I am fortunate in that here in the PNW we don’t have such severe weather. That being said, when we do have issues such as snow storms that cut us off during the winter or heavy windstorms from the Pacific Ocean that could cut out our power, we have advance notice and I don’t feel sorry for those here who do not prepare!

    I am, in general, a pretty sympathetic person but…my sympathy bone is broken when people don’t heed the warnings! And, even people who are on limited budgets can prepare – it just might take them longer and should start yesterday!


    1. Hi Leanne, you took the words right out of my mouth! I totally agree. We are all aware of the weather our city and state will experience. It may be today or next week. We must be prepared for the worst EVERY DAY! Linda

  3. I have a question. Do you store your food and everything in another location? I see to many places totally destroyed after a hurricane or tornado. It appears nothing is left. How do you prepare for that?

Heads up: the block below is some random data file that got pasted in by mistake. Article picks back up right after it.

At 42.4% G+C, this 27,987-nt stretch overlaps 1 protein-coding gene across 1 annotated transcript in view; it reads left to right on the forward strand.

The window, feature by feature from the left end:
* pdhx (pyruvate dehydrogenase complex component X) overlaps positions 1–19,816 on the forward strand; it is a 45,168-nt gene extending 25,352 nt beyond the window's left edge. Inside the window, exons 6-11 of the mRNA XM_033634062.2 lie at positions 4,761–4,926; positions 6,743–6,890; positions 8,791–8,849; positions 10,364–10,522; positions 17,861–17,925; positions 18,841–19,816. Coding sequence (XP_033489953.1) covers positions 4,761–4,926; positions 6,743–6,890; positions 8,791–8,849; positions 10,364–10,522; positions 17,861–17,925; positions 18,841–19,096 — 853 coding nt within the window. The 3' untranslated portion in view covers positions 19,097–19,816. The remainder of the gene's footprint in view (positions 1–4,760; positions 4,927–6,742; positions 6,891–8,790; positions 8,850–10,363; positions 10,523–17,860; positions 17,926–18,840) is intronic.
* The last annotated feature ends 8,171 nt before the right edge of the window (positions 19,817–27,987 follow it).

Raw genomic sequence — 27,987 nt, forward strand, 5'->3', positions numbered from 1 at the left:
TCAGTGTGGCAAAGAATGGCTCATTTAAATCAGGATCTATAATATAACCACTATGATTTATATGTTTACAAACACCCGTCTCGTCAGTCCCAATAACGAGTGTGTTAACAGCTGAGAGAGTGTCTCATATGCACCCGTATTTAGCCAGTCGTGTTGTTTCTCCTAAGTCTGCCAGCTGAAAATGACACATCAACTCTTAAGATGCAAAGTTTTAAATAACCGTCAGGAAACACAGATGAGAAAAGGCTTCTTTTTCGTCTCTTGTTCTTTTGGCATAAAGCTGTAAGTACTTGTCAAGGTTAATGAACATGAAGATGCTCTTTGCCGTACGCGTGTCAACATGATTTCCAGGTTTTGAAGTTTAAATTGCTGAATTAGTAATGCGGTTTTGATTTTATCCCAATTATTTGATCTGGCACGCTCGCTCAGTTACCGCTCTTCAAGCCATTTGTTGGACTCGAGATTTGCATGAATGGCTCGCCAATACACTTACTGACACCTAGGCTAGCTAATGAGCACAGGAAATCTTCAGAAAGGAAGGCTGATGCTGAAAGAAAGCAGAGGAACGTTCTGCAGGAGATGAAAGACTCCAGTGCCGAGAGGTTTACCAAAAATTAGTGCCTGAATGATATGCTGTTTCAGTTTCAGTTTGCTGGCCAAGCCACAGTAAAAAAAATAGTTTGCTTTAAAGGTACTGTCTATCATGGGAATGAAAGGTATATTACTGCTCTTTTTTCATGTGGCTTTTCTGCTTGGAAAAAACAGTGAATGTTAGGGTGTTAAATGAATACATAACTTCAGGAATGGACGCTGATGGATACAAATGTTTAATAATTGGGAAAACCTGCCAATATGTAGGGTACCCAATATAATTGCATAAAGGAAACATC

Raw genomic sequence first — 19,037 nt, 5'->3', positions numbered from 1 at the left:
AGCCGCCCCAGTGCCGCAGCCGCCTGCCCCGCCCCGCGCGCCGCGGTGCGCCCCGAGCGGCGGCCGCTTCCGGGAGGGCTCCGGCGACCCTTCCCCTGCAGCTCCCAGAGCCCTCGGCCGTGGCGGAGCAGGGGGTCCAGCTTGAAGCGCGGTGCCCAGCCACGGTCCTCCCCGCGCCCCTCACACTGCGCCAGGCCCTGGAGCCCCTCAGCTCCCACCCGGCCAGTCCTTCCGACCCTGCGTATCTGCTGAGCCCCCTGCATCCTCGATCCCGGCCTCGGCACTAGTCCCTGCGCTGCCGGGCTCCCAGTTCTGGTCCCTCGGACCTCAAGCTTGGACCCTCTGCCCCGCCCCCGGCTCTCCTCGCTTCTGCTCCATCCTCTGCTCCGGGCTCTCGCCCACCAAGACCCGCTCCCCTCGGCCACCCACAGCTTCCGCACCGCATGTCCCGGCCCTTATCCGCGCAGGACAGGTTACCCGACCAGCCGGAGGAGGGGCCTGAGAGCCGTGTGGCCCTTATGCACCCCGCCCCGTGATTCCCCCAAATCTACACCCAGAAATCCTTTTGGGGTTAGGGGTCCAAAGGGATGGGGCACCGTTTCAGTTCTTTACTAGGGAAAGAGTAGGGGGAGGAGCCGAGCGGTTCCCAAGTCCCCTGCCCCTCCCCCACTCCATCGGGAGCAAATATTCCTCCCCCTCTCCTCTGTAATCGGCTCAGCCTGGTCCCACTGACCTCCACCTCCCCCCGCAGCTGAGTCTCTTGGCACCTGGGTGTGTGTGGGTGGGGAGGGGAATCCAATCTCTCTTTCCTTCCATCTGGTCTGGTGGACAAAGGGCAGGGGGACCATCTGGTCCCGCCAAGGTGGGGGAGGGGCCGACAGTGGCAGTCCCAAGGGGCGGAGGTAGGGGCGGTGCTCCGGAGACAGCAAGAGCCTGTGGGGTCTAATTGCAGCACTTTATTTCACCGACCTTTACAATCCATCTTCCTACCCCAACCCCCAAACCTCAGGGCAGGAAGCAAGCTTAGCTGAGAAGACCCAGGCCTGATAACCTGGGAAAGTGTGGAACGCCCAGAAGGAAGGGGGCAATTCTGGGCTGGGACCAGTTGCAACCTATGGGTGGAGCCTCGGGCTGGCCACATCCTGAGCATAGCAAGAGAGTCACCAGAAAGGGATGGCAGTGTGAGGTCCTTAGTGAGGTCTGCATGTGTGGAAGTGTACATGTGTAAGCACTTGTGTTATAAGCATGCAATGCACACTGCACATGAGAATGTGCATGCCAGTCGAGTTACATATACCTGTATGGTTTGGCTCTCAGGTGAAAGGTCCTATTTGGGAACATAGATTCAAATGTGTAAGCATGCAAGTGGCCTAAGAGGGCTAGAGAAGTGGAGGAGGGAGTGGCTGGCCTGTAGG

1. Hi Donna, no I store everything that is food-related inside my home. All my emergency preps are stored outside in the garage. My propane is stored outside of the garage. Here’s the deal, I do not live where tornadoes or hurricanes are common. I would try to dig an airtight bunker in the ground or hopefully would have a basement in those locations. My area is subject to fires and flooding. I would have to say, we can only plan for the worst when looking for a home or apartment to reside in. But even with that being said, stuff happens, I could lose everything. I am prepared to rebuild if I need to do that. But until then, I am totally prepared for anything. Linda

      1. Thank you Linda, I have been working on prepping and using your list. When I saw the devistation in the Bahamas I became overwhelmed. I live in a tornado area. You know I could story non food related items in the storm shelter. Dah. Then grab food items when we are under a tornado warning. Again thank you Linda